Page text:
All estates are subject to claims by potential beneficiaries not named in a Will or not included in an Administration. These Contested Will claims are known as Testator Family Maintenance Claims (TFM Claims) or Part IV Claims. An application may need to be made to the courts under the Testator Family Maintenance provisions / Part IV of the Administration and Probate Act 1958 (Vic). See our section on Contested Wills for more details.

Whether you are applying as Executor for Probate, or as Administrator for Letters of Administration, our experienced senior Probate Lawyers are able to assist you from initial advice to full distribution of the estate.

FAQ’s

Q: I didn’t want to be the Executor of my Dad’s Will.

My dad made me the Executor of his Will even though I didn’t want the responsibility. Now that he has passed away I have to do probate and I don’t know how to. Where can I get help?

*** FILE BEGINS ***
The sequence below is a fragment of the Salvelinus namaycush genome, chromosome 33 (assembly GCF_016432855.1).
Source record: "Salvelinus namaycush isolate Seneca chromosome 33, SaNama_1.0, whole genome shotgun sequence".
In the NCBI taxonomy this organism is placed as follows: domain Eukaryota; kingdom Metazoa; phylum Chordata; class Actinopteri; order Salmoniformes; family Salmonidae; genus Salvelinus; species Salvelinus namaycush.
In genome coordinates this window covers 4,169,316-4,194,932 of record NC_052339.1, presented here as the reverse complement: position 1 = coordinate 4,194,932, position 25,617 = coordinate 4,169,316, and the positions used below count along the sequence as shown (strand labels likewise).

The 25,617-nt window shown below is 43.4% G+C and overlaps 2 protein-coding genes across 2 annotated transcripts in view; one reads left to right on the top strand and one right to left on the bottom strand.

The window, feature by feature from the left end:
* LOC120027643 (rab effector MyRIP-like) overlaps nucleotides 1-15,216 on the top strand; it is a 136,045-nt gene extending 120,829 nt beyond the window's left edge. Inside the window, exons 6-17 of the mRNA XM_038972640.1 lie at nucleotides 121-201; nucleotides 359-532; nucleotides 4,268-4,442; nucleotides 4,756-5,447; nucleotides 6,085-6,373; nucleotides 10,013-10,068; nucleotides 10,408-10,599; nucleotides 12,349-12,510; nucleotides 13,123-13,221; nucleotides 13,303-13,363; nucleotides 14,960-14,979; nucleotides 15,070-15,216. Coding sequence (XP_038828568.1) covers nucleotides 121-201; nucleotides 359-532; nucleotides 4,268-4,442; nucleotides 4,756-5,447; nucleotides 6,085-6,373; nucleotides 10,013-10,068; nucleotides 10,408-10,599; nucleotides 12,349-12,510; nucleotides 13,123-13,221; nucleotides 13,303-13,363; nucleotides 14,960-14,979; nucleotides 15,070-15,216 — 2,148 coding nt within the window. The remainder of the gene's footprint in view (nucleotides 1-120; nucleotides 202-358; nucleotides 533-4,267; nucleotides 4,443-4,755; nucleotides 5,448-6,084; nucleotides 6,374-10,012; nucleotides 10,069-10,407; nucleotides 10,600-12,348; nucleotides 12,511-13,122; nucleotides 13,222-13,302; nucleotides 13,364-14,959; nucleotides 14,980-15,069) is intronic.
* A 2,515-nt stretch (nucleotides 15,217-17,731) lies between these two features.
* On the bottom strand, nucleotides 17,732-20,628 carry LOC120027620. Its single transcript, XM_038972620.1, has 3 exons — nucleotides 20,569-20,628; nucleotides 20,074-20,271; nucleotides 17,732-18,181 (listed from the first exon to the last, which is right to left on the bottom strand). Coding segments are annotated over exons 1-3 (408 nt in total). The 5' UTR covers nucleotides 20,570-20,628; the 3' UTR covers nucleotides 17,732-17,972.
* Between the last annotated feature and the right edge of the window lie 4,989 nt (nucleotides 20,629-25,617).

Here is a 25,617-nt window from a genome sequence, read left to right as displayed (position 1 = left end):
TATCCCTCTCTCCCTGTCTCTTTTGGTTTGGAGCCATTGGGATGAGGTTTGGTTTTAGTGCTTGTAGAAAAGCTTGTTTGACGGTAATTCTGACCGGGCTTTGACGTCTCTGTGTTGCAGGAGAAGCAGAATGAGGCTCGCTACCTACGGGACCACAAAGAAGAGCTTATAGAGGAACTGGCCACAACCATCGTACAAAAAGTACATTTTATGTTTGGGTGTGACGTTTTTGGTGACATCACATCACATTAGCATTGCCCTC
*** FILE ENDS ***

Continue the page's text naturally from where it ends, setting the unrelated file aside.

At Cyngler Kaye Levy Lawyers we can help you at every stage of the Probate from initial application, to collecting the assets, to fighting challenges to the Will, paying the liabilities of the estate, to final distribution of the assets.  We will seek your instructions at every stage of the process and undertake what is necessary on your behalf.  You can be confident from the beginning to the end of the process that we will take care of everything.

When you have the support of a caring and experienced legal team, you will be able to undertake the task with confidence.

Q: Multiple Wills – Dad had lots of original Wills so which one is the valid Will.

My Dad just died and I have found lots of original Wills in his top draw all leaving different things to different people. Which one is the real Will?

The only valid Will is the last Will made.

BUT – if it can be proved that he was forced to change his last Will against his wishes, or that your Dad was not competent at the time he made the Will (eg. had dementia), then a challenge can be made to the validity of the last Will.